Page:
DreamWorks Animation faced a chilly reception from investors this morning after its latest release, Penguins of Madagascar, generated $36 million at the domestic box office over the five-day Thanksgiving holiday – well below consensus estimates for $50+ million. Shares are down more than 5% in mid-day trading as analysts debate whether the studio will have to take another write down following recent ones for Rise of the Guardians, Turbo, and Mr. Peabody and Sherman.

More important, the disappointing results bolstered bears’ fears that DWA will continue to dive after a 12 month period in which it lost more than 31% of its market value. Next spring’s Home looks “uninspiring,” B. Riley Co’s Eric Wold said this morning. That, plus the likely move of B.O.O.: Bureau Of Otherworldly Operations from its planned summer release, paint a bleak picture “to investors or potential acquirers of the studio,” per Wold.

Stifel analyst Benjamin Mogil says he expects DWA to book a $14 million loss for Penguins in Q4. He cut his domestic box office and home-video sales estimates by more than 25% and notes that the film “has limited consumer products expectations.” Even if it ekes out a small profit from overseas sales, “we do not see that as sufficient from an expectations perspective.”

Sterne Agee stock picker Vasily Karasyov predicts that Penguins will generate $105 million at domestic box offices, far below the pre-release consensus of $175 million. That could result in a write down if the film can’t drive at least $350 million overseas. And he’s pessimistic that international sales will be 3.3 times domestic. “The highest ratio for a DreamWorks Animation title in the last five years was Kung Fu Panda 2 at 3.0; this ratio for Puss in Boots which is a good comparable title is 2.7,” he says.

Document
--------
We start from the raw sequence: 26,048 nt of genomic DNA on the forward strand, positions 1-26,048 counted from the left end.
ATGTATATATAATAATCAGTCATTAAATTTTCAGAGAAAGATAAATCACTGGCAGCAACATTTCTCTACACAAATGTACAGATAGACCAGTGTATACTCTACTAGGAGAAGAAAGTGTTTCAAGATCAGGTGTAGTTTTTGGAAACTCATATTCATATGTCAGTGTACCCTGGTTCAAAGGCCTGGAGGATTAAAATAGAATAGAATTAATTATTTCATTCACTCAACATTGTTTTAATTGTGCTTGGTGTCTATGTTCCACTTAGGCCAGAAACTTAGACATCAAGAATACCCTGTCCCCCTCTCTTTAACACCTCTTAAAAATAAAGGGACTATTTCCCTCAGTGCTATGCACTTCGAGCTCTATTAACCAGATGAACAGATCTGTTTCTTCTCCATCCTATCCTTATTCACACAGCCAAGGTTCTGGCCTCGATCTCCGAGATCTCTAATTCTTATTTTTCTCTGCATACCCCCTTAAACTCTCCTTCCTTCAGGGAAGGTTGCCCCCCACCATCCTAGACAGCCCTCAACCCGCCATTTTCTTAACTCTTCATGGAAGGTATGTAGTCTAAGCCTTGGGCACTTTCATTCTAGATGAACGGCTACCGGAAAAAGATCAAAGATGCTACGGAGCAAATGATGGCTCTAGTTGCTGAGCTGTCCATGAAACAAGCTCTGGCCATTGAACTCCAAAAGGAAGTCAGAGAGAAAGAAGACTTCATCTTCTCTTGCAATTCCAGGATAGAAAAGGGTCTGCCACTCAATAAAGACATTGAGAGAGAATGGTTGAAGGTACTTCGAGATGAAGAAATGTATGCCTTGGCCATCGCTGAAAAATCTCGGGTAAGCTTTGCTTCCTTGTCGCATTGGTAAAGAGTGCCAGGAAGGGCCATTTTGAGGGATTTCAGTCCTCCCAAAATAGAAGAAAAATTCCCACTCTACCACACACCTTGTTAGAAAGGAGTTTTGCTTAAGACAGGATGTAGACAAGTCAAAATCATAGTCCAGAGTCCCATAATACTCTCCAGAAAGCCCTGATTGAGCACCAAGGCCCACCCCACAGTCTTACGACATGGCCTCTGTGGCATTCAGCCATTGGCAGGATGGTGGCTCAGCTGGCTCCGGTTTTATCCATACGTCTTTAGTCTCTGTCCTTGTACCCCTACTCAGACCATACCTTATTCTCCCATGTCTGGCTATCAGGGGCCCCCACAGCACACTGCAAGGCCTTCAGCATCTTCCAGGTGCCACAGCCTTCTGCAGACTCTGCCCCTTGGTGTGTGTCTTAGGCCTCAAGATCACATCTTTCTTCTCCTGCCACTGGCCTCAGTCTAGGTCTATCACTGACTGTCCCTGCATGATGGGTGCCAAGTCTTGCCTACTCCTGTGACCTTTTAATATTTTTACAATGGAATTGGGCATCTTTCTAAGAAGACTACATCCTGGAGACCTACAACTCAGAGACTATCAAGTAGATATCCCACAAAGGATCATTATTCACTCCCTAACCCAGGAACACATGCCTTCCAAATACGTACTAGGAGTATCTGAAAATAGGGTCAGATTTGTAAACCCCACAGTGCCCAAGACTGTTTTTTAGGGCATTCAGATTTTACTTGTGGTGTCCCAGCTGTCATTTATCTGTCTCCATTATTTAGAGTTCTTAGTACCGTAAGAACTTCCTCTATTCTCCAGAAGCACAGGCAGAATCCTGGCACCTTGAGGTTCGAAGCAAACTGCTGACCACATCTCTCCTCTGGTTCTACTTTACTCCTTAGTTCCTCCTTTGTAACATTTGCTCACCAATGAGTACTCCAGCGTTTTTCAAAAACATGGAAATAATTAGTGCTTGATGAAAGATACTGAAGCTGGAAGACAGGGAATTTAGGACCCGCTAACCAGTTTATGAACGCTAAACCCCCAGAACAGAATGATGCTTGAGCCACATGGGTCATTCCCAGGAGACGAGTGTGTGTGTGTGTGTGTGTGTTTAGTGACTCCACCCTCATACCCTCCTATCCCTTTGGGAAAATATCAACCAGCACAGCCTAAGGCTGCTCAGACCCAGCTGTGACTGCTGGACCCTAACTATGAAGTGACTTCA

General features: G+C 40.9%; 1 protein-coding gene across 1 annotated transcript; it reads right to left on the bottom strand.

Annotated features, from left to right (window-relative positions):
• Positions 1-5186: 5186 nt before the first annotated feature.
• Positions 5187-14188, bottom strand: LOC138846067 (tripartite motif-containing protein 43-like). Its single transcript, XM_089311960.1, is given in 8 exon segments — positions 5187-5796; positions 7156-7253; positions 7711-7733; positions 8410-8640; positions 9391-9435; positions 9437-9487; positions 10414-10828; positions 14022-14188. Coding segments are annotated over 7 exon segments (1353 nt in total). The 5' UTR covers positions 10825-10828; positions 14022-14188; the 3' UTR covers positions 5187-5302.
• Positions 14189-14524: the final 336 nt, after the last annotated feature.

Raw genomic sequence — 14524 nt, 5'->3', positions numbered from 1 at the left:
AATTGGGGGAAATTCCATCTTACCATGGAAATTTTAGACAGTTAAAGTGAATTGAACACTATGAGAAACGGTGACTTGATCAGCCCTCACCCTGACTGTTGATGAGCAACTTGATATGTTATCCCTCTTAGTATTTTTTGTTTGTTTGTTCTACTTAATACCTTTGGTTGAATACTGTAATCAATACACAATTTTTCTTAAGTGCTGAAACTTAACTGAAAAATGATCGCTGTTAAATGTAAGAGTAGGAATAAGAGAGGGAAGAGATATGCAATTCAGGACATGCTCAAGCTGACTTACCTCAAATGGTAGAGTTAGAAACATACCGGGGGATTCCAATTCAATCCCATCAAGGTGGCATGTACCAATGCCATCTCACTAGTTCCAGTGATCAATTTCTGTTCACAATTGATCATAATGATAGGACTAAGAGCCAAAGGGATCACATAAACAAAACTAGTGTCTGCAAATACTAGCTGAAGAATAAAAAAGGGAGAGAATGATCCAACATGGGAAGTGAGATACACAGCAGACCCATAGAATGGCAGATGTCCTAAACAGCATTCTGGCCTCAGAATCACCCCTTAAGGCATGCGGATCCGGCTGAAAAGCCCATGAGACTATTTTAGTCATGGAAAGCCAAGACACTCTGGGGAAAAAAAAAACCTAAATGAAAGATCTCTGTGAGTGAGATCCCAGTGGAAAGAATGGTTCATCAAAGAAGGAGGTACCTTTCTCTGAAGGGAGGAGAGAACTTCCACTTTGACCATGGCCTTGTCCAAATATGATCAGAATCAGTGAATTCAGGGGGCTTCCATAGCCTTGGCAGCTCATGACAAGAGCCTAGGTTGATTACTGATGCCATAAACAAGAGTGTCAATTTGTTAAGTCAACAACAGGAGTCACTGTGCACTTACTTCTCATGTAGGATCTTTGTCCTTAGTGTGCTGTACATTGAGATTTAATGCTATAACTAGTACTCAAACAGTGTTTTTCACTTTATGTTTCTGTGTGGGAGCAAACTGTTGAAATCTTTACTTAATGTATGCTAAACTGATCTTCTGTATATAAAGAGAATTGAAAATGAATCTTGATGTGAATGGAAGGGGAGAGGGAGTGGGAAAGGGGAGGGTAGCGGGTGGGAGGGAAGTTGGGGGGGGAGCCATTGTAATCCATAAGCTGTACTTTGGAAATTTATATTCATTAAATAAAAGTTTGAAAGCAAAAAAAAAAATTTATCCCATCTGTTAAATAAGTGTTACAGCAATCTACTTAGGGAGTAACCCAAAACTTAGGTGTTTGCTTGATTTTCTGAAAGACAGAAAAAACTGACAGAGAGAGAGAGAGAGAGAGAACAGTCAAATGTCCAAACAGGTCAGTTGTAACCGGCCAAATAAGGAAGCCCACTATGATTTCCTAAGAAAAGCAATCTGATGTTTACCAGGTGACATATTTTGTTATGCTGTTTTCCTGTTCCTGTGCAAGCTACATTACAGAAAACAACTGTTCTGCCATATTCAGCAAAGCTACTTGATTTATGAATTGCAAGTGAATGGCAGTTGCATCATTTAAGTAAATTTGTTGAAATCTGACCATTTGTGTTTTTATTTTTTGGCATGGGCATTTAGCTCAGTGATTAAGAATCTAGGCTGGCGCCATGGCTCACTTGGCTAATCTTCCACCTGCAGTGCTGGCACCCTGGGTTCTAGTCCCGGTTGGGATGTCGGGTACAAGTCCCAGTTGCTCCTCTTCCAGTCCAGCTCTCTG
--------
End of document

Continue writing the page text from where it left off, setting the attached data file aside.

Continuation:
Others are a little more optimistic about Penguins. Cowen and Co’s Doug Creutz expects it to be “comfortably profitable,” although he warns that he may have to take down his profit estimate for the company of 57 cents per share next year. “We remain concerned that DWA’s product is losing cachet among audiences due to heavy competition,” he says. The company’s efforts to diversify into TV and consumer products may not pay off “given the decreasing interest in their product and IP at the box office.”

Janney Capital Markets’ Tony Wible sees some glimmers of hope for Penguins, although it underperformed “even the most conservative tracking estimate” and likely will fall short of expectations. The film has “a favorable window with limited competition over the next month.” And audiences liked it judging by the A- rating at CinemaScore. International sales also “are disproportionately important for the Madagascar franchise” and Penguins faces a staggered release schedule through early January. “It will take longer to see if some markets can help compensate for the weaker U.S. open, but our $467 million total [international box office estimate] seems aggressive.”